Eye on England
Herman Narula and his Improbable story Dear Dad Abir's sequel Tittle tattle
- Published 21.05.17
Herman Narula and his Improbable story
Herman Narula was the toast of the technology world last week when Improbable, the firm he established with two friends in 2012, was valued at $1 billion following an injection of $502 million from Japan's SoftBank.
Unlike his two elder brothers, Anhad and Manhad, 29-year-old Herman chose not to go into the family's construction business, DSC Ltd, which is headed by his father, Harpinder Singh Narula.
Herman's mother, Surina, who runs a charity for Indian street children, was the one who persuaded her husband to sponsor the Jaipur Literature Festival for many years.
Herman was born in Delhi, came to the UK when he was three, and attended Haberdashers' Aske's Boys' School. Even as a small boy, he revealed a gift for writing computer codes.
Surina tells me, "Herman wanted to set up a company when he was 14 but I stopped him - 'no, you must finish your education first.'"
Herman is now the CEO of Improbable, which he set up with Rob Whitehead, 26, whom he befriended at Cambridge University while studying computer science, and Peter Lipka, 28, a graduate from Imperial College London.
The firm, which focuses on "virtual simulation", can create games in which a thousand people can join in but is also "exploring applications in city management, infrastructure and logistics, cyber security, transportation and traffic control, medical applications and economic modelling".
Herman predicts: "In 10-20 years, I think we will have simulations of entire cities, which allow for testing and modelling, but will also have the ability to respond to changing real-world conditions. So, if the city was hit by a power cut, or gridlock or a snow storm, it would be possible to simulate multiple responses quickly and use the insight from those simulations to select the best response."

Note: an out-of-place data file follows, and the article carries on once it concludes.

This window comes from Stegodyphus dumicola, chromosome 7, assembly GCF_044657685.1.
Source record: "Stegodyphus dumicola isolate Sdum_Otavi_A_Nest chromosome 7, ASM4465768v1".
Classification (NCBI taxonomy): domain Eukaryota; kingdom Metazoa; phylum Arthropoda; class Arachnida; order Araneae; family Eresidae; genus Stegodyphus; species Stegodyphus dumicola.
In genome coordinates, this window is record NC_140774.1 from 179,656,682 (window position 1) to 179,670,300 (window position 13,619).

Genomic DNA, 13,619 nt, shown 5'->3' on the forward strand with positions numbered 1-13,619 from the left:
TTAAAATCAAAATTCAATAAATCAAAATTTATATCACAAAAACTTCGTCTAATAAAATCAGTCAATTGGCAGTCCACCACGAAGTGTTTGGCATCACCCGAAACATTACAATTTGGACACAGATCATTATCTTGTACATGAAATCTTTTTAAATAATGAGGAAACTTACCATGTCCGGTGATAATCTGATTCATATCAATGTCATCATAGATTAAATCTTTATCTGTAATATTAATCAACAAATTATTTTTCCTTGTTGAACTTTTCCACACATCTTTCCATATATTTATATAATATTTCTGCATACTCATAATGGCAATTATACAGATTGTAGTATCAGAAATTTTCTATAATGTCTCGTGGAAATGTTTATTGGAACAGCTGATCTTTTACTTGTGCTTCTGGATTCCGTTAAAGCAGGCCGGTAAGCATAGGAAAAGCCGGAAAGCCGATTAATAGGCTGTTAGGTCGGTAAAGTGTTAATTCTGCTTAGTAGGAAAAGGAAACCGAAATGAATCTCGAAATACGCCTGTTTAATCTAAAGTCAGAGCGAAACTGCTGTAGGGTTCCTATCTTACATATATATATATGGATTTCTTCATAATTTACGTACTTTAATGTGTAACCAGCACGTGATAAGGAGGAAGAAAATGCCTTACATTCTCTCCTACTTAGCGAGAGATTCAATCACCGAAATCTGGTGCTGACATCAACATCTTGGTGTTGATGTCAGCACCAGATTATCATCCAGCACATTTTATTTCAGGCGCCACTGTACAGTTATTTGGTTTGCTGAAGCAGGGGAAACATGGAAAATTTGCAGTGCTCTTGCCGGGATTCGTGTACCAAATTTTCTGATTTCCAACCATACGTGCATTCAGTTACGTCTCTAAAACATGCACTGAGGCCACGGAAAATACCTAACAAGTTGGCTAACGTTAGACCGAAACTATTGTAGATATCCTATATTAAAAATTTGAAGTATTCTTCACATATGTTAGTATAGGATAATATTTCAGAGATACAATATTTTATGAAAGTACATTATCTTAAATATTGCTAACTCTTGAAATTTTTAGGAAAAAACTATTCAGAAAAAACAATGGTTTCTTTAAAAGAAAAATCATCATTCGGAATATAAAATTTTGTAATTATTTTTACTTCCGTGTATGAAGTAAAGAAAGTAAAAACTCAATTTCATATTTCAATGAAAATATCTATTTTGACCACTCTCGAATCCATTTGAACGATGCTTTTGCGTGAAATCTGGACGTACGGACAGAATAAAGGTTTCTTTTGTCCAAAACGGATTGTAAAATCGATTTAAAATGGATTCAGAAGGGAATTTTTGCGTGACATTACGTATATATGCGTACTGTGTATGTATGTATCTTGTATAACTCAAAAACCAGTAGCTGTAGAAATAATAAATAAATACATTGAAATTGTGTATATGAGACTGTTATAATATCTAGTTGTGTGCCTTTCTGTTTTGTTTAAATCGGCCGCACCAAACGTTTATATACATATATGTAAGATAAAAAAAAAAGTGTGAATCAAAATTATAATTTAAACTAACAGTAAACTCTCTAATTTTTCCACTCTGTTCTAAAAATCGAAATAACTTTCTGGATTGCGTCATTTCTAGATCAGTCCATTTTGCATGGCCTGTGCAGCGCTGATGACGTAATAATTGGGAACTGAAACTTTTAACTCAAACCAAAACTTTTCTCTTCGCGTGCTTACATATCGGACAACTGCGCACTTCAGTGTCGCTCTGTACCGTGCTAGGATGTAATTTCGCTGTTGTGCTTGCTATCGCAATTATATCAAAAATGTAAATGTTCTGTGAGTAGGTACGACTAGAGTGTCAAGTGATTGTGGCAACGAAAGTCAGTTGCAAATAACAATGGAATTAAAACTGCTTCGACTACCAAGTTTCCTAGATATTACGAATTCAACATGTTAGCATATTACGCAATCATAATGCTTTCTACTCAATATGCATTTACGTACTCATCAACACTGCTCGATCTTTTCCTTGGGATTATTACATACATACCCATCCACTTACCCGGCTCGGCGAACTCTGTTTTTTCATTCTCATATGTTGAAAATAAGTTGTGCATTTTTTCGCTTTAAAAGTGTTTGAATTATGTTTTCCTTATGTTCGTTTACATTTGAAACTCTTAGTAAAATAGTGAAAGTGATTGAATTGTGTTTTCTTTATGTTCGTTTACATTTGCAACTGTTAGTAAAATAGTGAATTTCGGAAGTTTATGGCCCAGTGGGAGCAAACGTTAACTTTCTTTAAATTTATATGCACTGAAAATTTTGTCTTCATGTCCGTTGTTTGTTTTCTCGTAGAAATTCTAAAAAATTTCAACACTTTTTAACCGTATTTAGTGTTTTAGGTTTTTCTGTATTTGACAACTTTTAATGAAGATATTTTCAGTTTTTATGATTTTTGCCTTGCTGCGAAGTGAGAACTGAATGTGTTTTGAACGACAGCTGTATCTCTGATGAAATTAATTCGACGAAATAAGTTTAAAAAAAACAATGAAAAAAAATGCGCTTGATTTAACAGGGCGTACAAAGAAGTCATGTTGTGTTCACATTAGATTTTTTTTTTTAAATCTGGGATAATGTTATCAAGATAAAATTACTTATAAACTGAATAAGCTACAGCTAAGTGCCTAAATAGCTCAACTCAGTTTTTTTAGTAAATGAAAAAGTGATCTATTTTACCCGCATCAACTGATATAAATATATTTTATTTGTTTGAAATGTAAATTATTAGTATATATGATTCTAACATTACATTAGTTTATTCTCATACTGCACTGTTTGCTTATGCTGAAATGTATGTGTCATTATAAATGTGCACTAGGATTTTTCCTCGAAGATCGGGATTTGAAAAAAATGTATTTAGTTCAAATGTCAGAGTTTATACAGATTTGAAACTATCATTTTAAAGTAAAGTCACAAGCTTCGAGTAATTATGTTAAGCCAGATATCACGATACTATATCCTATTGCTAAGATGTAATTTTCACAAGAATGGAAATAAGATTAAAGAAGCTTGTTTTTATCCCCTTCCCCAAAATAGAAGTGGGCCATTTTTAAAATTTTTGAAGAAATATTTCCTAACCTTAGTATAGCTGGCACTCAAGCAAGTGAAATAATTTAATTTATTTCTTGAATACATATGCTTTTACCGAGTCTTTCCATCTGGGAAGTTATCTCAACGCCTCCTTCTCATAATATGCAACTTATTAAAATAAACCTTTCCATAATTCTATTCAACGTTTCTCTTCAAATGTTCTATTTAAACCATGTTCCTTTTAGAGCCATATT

Perhaps he will be able to model what happens to a particular citizen in, say, Belgachia when a political demonstration creates chaos in Calcutta.
A commemoration service was held last week at the Bharatiya Vidya Bhavan in London to “celebrate” the life of Maneck Dalal, one of the “legends” of the Indian community who died on March 6 at the age of 98.
Maneck, formerly of Air-India and Tata Ltd, was chairman of the Bhavan for 38 years until he stepped down in 2011.
His was a life "well lived", said several of the 18 distinguished speakers. From India, Ratan Tata sent a message.
Maneck's wife, Kay, to whom he was married for 70 years, was not well enough to attend but his daughters, Caroline and Suzie, rounded off a "truly memorable evening".
"As a Parsi he enjoyed the strong ties he had with the Zoroastrian Association for so many years," said Caroline. "Growing up as he did in pre-Independence India and living in Delhi through Partition and Independence, our father was also a fiercely proud Indian - he wanted India and Indians to showcase the best.
"Of course, our father loved this country where he lived for so long with our mother," added Caroline. "Over the years of attending church with her, he became a Christian... our father put his head and his heart into anything he undertook and his heart was definitely in the Bhavan."
Suzie said: "He was very proud of his Indian roots and of being a Parsi but not only did he work for Indian concerns all his life, but until the 1980s and the Thatcher years he retained his Indian nationality... he was a loving and kind father and I was hugely proud of him."
As promised, a little more on Abir Mukherjee's second novel, A Necessary Evil , which will be published in the UK by Harvill Secker (£12.99) on June 1, a sequel to A Rising Man.
This time, Captain Sam Wyndham and Sergeant Surendranath Banerjee of the Calcutta Police "find themselves investigating the assassination of the son of a maharajah," says Abir. "Their enquiries lead them to the fabulously wealthy state of Sambalpore.
"I wanted to write about the Indian princely states," explains Abir, a thoughtful writer who is certainly due an invitation from a literary festival in Calcutta.
"What particularly surprised me was the role played by women - the princesses and maharanis - in maintaining the traditions and culture of the kingdoms," adds Abir. "This is something that has been overlooked by history."
Nikhiya Shamsher, 14, from Bangalore, was one of 20 "outstanding young people from across the world" presented the Princess Diana Inaugural Legacy Award last week at St. James's Palace by Princes William and Harry for embodying their mother's "qualities of kindness, compassion and service".
According to the citation, Nikhiya "has played a crucial role in changing the lives of nearly 6,000 underprivileged children... through her (educational) initiative 'Bags, Books and Blessings'".